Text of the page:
By Yoshiaki Nohara and Candice Zachariahs - May 09, 2010
The euro rose as European leaders moved toward agreement on a loan package worth at least $645 billion to prevent Greece’s fiscal woes from triggering a broader sovereign-debt crisis.
Europe’s common currency gained against 14 of its 16 major counterparts as European Union government officials said the International Monetary Fund may add money to the emergency facility agreed to by European finance ministers. The yen slid against all 16 major counterparts as prospects the Greek crisis won’t spread damped demand for Japan’s currency as a refuge.
“The fact they’ve been trying to put together something over the weekend is very positive,” said Phil Burke, chief dealer for global foreign exchange and rates at JPMorgan Chase in Sydney. “Risk has been put back on. The market seems to be happy to take back some of the short positions on the euro.”
The euro climbed to $1.2878 as of 8:02 a.m. in Tokyo from $1.2755 on May 10, after falling 4.1 percent last week, the most since the five days ended Oct. 24, 2008. The 16-nation currency rose to 118.69 yen from 116.81 yen. The dollar gained to 92.15 yen from 91.59 yen.
European officials declined to disclose the size of the stabilization fund, to be made up of money borrowed by the EU’s central authorities. The mechanism may be worth 500 billion euros ($645 billion), said a government official familiar with the talks in Brussels.
‘Fortunes of Euro’
“Markets’ assessment of the effectiveness of the package will be critical to the fortunes of the euro, equity markets and risk appetite early in the week,” Mike Jones, a currency strategist at Bank of New Zealand Ltd. in Wellington, wrote in a note to clients.
Futures traders increased bets to a record that the euro will fall against the dollar in the days after the May 2 announcement of a 110 billion-euro bailout package for Greece on speculation the aid wouldn’t be enough to halt the spread of the region’s fiscal woes.
The number of wagers by hedge funds and other large speculators for a decline in the currency rose on May 4 to 103,402 contracts more than those anticipating a gain, up from 89,013 a week earlier, according to Commodity Futures Trading Commission data. It was the second consecutive week that the amount climbed to a record. As recently as December, traders were anticipating gains in the euro.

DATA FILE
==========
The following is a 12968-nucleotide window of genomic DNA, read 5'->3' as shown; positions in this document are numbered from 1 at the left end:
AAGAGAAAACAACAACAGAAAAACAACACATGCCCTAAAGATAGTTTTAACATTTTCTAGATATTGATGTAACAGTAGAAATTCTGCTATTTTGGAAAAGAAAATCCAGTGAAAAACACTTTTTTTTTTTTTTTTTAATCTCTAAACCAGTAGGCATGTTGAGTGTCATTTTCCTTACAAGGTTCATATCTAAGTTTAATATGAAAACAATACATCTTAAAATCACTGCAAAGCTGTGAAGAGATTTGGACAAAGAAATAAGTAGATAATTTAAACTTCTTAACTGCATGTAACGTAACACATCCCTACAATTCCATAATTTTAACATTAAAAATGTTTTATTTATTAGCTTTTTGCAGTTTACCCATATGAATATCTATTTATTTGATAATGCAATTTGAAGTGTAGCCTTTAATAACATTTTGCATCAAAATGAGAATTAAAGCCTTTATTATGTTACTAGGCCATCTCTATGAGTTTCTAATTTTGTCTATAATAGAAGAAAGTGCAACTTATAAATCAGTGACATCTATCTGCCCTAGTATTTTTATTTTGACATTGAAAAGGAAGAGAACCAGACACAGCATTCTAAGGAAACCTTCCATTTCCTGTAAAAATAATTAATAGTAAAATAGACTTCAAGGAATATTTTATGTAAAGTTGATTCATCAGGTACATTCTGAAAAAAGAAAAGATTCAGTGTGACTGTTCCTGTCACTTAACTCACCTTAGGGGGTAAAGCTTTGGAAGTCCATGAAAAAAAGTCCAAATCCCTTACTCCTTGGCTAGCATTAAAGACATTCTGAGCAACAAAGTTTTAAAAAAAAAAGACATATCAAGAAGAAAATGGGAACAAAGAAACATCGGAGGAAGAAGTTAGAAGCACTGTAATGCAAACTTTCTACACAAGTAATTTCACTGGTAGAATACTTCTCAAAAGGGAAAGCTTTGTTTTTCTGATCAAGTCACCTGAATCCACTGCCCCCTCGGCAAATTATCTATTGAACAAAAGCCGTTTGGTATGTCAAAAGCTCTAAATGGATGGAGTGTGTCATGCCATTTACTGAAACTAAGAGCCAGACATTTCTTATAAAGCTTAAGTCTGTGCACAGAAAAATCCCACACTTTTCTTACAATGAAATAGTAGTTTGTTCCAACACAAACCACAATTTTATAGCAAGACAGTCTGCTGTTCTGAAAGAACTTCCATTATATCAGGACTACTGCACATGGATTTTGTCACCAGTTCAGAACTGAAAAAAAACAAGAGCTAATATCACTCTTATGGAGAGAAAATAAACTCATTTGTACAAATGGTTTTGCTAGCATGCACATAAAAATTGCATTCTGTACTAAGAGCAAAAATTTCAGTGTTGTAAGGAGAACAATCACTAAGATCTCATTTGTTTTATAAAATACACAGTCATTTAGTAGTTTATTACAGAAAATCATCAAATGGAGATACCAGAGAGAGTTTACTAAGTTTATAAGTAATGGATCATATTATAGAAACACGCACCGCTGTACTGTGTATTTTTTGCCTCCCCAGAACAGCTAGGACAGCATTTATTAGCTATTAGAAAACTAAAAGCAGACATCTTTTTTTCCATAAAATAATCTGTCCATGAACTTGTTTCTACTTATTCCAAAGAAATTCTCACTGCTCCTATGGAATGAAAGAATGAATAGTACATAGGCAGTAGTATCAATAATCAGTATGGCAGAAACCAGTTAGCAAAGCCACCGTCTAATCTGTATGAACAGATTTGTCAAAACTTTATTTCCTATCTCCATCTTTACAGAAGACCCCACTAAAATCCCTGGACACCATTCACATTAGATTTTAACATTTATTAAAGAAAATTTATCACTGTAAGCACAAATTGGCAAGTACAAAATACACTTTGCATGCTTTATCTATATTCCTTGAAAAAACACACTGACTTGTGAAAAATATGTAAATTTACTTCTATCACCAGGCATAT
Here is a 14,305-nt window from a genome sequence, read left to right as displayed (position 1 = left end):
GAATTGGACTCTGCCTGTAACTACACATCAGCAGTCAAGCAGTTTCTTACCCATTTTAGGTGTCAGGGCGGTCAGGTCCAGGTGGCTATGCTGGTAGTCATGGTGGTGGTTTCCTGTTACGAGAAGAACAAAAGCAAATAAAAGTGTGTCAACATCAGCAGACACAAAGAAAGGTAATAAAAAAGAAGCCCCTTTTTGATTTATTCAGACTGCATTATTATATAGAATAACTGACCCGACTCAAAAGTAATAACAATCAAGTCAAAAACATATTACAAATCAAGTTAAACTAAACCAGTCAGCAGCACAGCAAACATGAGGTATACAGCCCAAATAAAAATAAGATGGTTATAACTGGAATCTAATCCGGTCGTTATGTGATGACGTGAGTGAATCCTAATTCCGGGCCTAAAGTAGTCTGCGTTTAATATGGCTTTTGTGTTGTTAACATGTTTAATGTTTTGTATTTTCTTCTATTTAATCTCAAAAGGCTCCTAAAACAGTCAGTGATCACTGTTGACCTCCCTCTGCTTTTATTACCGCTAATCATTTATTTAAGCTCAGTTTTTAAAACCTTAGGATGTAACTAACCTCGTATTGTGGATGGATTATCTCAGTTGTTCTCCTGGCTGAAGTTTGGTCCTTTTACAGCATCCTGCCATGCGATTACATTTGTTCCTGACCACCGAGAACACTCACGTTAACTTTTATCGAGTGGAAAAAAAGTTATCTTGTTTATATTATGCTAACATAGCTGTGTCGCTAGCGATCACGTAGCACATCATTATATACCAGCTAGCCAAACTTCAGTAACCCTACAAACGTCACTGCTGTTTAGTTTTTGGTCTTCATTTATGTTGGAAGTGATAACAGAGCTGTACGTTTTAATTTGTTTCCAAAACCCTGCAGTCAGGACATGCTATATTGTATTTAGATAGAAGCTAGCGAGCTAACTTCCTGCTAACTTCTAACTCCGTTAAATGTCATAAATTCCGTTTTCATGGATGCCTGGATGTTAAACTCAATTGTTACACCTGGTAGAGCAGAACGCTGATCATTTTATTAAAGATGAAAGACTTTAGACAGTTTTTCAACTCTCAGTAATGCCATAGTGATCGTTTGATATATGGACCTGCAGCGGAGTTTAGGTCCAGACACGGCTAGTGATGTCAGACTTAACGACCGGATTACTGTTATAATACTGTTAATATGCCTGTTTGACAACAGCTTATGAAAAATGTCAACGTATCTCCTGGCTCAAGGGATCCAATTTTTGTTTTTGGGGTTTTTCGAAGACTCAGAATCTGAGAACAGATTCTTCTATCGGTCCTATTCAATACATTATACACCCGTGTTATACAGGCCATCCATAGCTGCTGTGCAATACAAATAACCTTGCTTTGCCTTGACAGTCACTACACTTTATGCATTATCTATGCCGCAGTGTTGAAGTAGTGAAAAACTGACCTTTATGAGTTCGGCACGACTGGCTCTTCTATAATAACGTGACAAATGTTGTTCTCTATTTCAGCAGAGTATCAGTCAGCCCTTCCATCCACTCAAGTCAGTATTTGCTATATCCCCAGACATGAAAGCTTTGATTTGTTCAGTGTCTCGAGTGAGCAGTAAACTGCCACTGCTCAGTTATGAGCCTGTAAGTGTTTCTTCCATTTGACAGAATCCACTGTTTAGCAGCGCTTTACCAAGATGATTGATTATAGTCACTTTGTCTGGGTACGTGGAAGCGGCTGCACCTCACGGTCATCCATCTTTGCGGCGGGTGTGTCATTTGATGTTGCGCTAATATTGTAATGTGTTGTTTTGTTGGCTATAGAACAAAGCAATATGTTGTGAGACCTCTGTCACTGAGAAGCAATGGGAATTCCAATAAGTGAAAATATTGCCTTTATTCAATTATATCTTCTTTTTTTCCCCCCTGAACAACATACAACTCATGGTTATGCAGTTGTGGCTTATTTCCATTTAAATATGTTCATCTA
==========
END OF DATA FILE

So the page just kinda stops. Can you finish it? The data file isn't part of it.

‘Blood on the Street’
“There was blood on the street,” Samarjit Shankar, a managing director for the foreign-exchange group in Boston at Bank of New York Mellon, the world’s largest custodial bank, with more than $20 trillion in assets under administration, said May 7. “The focus has been on the inability of European policy makers to come up with something coherent to try to calm investor nerves.”
The extra yield that investors demand to hold Greek, Portuguese and Spanish 10-year debt instead of benchmark German bonds rose to the highest last week since before the euro’s 1999 debut as European leaders’ efforts failed to assuage concern that the region’s most-indebted nations will struggle to reduce their budget deficits. The yield on Germany’s 10-year bund fell to a record.
“We will defend the euro, whatever it takes,” European Commission President Jose Barroso told reporters on May 8 after the leaders met in Brussels.
Led by Italy’s $126 billion, Greece, Spain, Portugal, Ireland and Italy have a total of $215 billion of debt coming due in the next three months, according to JPMorgan Chase & Co.
Europe’s common currency posted its biggest intraday decline against the dollar in more than a year on May 6 after European Central Bank President Jean-Claude Trichet said a meeting of policy makers didn’t discuss buying government bonds, an option some economists said would help to contain the region’s debt crisis.
Trichet also said the ECB’s benchmark interest rate, a record-low 1 percent, is “appropriate,” indicating he saw no immediate need to cut borrowing costs.
The euro has lost 6.5 percent this year, based on Bloomberg Correlation-Weighted Indexes. The dollar is up 5.1 percent.
Analysts reduced forecasts every month this year for where Europe’s common currency will trade by June on speculation the region’s expansion will slow as nations from Greece to Portugal are forced to curb spending. The ECB will raise its main refinancing rate from a record low 1 percent in the first quarter of 2011, according to the median estimate of economists in a Bloomberg News survey.
In the U.S., traders are still anticipating a rate increase this year after the Labor Department said May 7 that payrolls jumped 290,000 last month, the biggest increase in four years and more than the median estimate of economists surveyed by Bloomberg News.